Be it traditional…

 

…entrepreneurial…

…fleeting…

…or a treasured heirloom…

 

…art is all around us, and everyone is an artist in his or her own way, whether practicing with a paintbrush, chisel, camera, wooden spoon, plow, or scissors.

Art is in the eye of the beholder.

Also on the tongue…

…in the ear…

…the nose…

…the heart…

and the mind.

Whatever you do, wherever you go, party arty!

All images and words c2014Naomi Baltuck.

Click here for more interpretations of The Weekly Travel Theme: Industry.

Click here for more interpretations of The Weekly Photo Challenge: Work of Art.

My Wish For You

Winter break!!!!!

After a long quarter and a case of pneumonia, Bea came home for winter break, taking the train up from Stanford with her BFFs, Ben and Michael.

And my son Eli flew into Sea-Tac after ten months in Argentina!

Such great kids!  And it’s wonderful when your best friends just ‘click’ with each other.

They filled our home with music…

…and were prone to spontaneous bursts of dancing…

…and juggling.

And they cooked too!

Not for nothing are they known in certain parts of California as ‘The ‘Stache Squad.’  All for one, and one for all!

 

A game of Risk becomes a costume affair.

 

Bea and Eli shared their hometown, and took in a bit of culture while here.

Proof that the sun sometimes shines in Seattle!

Gifts were exchanged, most of them homemade.

Eli’s gift was to write an original murder mystery for the whole gang.  He put his storytelling experience to good use.

It was, of course, a costume affair…

…set in Russia in 1860.

It seemed to capture the social turmoil of the times.

We were sad to have to send Ben home in time for Christmas.

But it felt like we had already had Christmas, and the icing on the cake was a day of snow, a rare treat, a white Christmas.

The only thing missing was Ben.  So the kids made…


…a SnowBen!

Of course, juggling ensued.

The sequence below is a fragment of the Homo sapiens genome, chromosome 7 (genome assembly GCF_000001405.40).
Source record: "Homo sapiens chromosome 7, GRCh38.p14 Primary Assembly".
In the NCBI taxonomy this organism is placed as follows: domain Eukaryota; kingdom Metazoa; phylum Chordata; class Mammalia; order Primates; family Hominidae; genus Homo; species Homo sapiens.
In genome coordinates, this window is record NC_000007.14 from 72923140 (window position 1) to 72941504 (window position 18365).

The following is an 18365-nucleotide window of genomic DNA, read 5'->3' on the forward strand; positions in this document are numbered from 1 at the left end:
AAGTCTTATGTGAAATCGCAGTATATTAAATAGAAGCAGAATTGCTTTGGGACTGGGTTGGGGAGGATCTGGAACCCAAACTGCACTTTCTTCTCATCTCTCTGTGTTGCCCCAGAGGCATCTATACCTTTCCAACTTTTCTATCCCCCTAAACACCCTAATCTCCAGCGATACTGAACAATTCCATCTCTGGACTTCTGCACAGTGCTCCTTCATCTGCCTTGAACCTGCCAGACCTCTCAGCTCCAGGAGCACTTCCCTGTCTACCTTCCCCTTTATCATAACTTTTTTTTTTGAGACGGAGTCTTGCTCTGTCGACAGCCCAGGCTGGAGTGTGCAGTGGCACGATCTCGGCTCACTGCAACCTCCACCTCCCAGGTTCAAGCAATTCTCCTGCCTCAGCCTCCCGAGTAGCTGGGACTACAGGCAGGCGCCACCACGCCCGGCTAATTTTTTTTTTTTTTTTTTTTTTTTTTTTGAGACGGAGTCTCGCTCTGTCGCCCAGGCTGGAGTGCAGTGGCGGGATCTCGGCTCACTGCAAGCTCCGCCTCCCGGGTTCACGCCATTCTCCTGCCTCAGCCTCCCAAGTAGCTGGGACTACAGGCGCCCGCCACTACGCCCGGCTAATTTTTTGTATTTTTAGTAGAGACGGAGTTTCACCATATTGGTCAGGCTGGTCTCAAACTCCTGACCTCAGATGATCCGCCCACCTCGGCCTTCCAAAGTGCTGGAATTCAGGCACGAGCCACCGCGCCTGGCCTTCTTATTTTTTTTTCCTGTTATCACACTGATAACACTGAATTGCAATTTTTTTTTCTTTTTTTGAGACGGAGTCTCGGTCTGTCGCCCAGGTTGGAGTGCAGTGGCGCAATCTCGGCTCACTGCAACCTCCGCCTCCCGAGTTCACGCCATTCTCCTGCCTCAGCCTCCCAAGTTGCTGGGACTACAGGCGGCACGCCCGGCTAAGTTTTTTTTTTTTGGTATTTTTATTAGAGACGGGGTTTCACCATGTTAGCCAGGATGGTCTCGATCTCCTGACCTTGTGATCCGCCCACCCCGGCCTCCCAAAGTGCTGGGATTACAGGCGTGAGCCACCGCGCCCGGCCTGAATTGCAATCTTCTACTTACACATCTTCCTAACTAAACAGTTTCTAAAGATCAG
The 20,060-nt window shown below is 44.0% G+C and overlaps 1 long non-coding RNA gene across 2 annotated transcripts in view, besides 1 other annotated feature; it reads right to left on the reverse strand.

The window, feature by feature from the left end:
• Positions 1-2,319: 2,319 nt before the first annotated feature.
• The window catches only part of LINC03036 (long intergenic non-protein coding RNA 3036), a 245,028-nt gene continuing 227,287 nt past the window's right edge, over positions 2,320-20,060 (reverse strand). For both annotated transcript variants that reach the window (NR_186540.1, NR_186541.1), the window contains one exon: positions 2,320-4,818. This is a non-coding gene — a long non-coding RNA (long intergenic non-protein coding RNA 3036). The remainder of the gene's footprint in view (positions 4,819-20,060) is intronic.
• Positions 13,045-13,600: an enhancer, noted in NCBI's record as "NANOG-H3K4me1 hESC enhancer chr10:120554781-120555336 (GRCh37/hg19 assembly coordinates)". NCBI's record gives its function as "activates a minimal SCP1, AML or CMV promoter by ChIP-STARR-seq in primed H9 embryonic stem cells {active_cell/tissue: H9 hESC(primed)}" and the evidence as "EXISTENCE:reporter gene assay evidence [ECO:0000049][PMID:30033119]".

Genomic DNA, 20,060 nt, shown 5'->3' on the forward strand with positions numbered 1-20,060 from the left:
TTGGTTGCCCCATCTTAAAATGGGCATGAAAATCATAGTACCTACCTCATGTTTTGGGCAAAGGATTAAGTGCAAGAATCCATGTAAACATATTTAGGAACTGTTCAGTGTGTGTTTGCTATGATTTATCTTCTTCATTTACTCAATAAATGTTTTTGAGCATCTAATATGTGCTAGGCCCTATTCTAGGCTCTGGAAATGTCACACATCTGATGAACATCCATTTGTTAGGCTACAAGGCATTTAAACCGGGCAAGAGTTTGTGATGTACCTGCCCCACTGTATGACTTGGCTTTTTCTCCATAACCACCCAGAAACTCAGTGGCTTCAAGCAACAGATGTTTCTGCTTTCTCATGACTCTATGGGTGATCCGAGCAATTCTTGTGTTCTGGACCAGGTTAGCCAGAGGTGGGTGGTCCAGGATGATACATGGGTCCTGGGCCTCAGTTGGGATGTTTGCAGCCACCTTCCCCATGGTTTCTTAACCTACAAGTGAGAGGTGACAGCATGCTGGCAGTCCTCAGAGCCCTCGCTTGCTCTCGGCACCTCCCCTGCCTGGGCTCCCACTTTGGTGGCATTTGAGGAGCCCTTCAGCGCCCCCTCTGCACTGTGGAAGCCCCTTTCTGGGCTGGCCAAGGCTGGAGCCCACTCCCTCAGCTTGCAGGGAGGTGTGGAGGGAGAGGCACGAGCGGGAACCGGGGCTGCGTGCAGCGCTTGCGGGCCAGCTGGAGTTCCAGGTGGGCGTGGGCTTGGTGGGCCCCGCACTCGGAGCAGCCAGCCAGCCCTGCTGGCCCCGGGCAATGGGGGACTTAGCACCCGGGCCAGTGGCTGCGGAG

And huggling.

And snow angels!

And it wouldn’t be a proper snow day without hot chocolate.

Another bunch of friends and family have arrived, and it’s hard to believe we have yet another Christmas to celebrate.  It makes me realize that holidays have less to do with the dates on the calendar than the light we create in our hearts and homes and between each other.

My dear friends and family and blogging buddies from all over the world, after health and happiness, my wish for you is this:

May you never be too old for dinosaur pancakes.

…or dress-up…

I wish you a Merry Christmas, a happy Solstice, Kwanza, and New Year.  And whatever the New Year brings, may you always have, no matter what the calendar says, or however large or small, an occasion to celebrate and  a shoulder to lean on.

All images and words copyright Naomi Baltuck.

Click here for more interpretations of The Weekly Travel Theme: Winter.

Click here for more interpretations of The Weekly Photo Challenge: One.

Click here for more interpretations of the Weekly Photo Challenge: Community.

Who Turned on the Lights?

People find the light in their life in so many ways and places.  It can be as easy as turning on a switch.

 

Some find all the light they need in a sunset…

…or a moonrise.

Others find illumination in a church…

…a synagogue…


…a mosque…

…or a library.

Sacred is a place that lights up your heart.

It isn’t always easy to find…

Some look for it in food…


…at the bottom of a wine glass…

…or through yoga.

Some light up with the joy and anticipation of adventure.

And what constitutes an adventure is very personal.

Sometimes light comes from the joy of creation in all of its many forms…

 

Everyone’s light shines through differently.  To each his own.

For me, love shines brightest of all.

 

It’s our life’s work and pleasure to follow the light…

…or to make our own.

It is there.

It is there.

It is there.

All words and images copyright Naomi Baltuck.

Click here for more interpretations of The Weekly Photo Challenge: Shine.

As I Was Going Up the Stair…

Yesterday upon the stair, I met a man who wasn’t there.

 

He wasn’t there again today.  Oh, how I wish he’d stay away!

photograph c2013 Naomi Baltuck

This is the first stanza of Antigonish, written in 1899 by Hughes Mearns.  It was inspired by rumors of a ghost roaming the stairs of a haunted house in Antigonish, Novia Scotia.  It inspired a popular Glenn Miller song in 1939, with vocals by Tex Beneke.

Click here for more interpretations of The Weekly Photo Challenge: UP.

Click here for more interpretations of Cee’s Fun Foto Challenge: Stairs and Steps.